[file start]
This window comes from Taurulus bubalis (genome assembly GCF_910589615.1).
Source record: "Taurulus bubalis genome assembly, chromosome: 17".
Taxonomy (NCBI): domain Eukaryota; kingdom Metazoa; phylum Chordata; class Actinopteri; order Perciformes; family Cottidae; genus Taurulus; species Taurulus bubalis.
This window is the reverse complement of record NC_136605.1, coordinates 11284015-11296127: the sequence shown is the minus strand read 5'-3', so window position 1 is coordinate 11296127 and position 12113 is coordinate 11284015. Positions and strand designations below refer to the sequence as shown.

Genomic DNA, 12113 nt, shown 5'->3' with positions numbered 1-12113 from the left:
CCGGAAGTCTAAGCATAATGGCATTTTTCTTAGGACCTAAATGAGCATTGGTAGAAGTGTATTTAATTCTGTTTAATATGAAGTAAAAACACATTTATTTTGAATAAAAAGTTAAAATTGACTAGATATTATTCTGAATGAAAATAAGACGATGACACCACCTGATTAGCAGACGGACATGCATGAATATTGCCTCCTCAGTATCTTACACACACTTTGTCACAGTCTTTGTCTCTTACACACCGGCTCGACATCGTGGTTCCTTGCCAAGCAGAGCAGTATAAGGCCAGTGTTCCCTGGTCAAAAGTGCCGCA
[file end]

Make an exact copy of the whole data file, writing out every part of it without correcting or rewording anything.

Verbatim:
This window comes from Taurulus bubalis (genome assembly GCF_910589615.1).
Source record: "Taurulus bubalis genome assembly, chromosome: 17".
Taxonomy (NCBI): domain Eukaryota; kingdom Metazoa; phylum Chordata; class Actinopteri; order Perciformes; family Cottidae; genus Taurulus; species Taurulus bubalis.
This window is the reverse complement of record NC_136605.1, coordinates 11284015-11296127: the sequence shown is the minus strand read 5'-3', so window position 1 is coordinate 11296127 and position 12113 is coordinate 11284015. Positions and strand designations below refer to the sequence as shown.

Genomic DNA, 12113 nt, shown 5'->3' with positions numbered 1-12113 from the left:
CCGGAAGTCTAAGCATAATGGCATTTTTCTTAGGACCTAAATGAGCATTGGTAGAAGTGTATTTAATTCTGTTTAATATGAAGTAAAAACACATTTATTTTGAATAAAAAGTTAAAATTGACTAGATATTATTCTGAATGAAAATAAGACGATGACACCACCTGATTAGCAGACGGACATGCATGAATATTGCCTCCTCAGTATCTTACACACACTTTGTCACAGTCTTTGTCTCTTACACACCGGCTCGACATCGTGGTTCCTTGCCAAGCAGAGCAGTATAAGGCCAGTGTTCCCTGGTCAAAAGTGCCGCA